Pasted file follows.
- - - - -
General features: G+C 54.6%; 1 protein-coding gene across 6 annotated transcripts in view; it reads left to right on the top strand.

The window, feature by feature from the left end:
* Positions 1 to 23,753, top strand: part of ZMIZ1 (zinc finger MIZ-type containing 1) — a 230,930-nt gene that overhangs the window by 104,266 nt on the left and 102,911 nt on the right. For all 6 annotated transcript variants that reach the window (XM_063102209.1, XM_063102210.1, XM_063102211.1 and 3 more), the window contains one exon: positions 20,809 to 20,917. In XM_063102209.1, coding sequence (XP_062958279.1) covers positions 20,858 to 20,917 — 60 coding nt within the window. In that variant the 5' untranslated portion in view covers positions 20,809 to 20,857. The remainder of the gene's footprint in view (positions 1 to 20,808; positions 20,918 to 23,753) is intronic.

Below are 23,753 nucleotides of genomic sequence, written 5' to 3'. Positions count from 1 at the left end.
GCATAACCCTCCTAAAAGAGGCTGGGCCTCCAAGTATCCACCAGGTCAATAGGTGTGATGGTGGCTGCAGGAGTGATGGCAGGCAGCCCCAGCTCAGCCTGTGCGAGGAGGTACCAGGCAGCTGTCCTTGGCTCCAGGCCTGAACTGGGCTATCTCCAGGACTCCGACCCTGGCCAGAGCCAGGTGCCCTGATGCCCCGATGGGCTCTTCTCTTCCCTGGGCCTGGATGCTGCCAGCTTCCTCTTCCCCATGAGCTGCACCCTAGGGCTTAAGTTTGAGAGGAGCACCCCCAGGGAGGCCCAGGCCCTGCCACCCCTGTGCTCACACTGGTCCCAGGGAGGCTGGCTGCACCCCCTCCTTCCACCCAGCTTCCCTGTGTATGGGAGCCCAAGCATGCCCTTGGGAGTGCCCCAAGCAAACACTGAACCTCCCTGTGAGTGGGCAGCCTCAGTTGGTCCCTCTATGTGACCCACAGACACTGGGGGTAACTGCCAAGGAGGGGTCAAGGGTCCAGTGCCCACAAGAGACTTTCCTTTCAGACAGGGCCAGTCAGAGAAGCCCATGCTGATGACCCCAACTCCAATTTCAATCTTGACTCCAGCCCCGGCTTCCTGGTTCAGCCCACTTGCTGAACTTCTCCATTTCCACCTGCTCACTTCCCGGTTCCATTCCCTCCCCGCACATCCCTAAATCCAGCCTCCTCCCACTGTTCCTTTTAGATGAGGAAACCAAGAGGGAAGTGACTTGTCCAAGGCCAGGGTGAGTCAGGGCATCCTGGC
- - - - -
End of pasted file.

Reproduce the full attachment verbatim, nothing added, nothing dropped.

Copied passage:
General features: G+C 54.6%; 1 protein-coding gene across 6 annotated transcripts in view; it reads left to right on the top strand.

The window, feature by feature from the left end:
* Positions 1 to 23,753, top strand: part of ZMIZ1 (zinc finger MIZ-type containing 1) — a 230,930-nt gene that overhangs the window by 104,266 nt on the left and 102,911 nt on the right. For all 6 annotated transcript variants that reach the window (XM_063102209.1, XM_063102210.1, XM_063102211.1 and 3 more), the window contains one exon: positions 20,809 to 20,917. In XM_063102209.1, coding sequence (XP_062958279.1) covers positions 20,858 to 20,917 — 60 coding nt within the window. In that variant the 5' untranslated portion in view covers positions 20,809 to 20,857. The remainder of the gene's footprint in view (positions 1 to 20,808; positions 20,918 to 23,753) is intronic.

Below are 23,753 nucleotides of genomic sequence, written 5' to 3'. Positions count from 1 at the left end.
GCATAACCCTCCTAAAAGAGGCTGGGCCTCCAAGTATCCACCAGGTCAATAGGTGTGATGGTGGCTGCAGGAGTGATGGCAGGCAGCCCCAGCTCAGCCTGTGCGAGGAGGTACCAGGCAGCTGTCCTTGGCTCCAGGCCTGAACTGGGCTATCTCCAGGACTCCGACCCTGGCCAGAGCCAGGTGCCCTGATGCCCCGATGGGCTCTTCTCTTCCCTGGGCCTGGATGCTGCCAGCTTCCTCTTCCCCATGAGCTGCACCCTAGGGCTTAAGTTTGAGAGGAGCACCCCCAGGGAGGCCCAGGCCCTGCCACCCCTGTGCTCACACTGGTCCCAGGGAGGCTGGCTGCACCCCCTCCTTCCACCCAGCTTCCCTGTGTATGGGAGCCCAAGCATGCCCTTGGGAGTGCCCCAAGCAAACACTGAACCTCCCTGTGAGTGGGCAGCCTCAGTTGGTCCCTCTATGTGACCCACAGACACTGGGGGTAACTGCCAAGGAGGGGTCAAGGGTCCAGTGCCCACAAGAGACTTTCCTTTCAGACAGGGCCAGTCAGAGAAGCCCATGCTGATGACCCCAACTCCAATTTCAATCTTGACTCCAGCCCCGGCTTCCTGGTTCAGCCCACTTGCTGAACTTCTCCATTTCCACCTGCTCACTTCCCGGTTCCATTCCCTCCCCGCACATCCCTAAATCCAGCCTCCTCCCACTGTTCCTTTTAGATGAGGAAACCAAGAGGGAAGTGACTTGTCCAAGGCCAGGGTGAGTCAGGGCATCCTGGC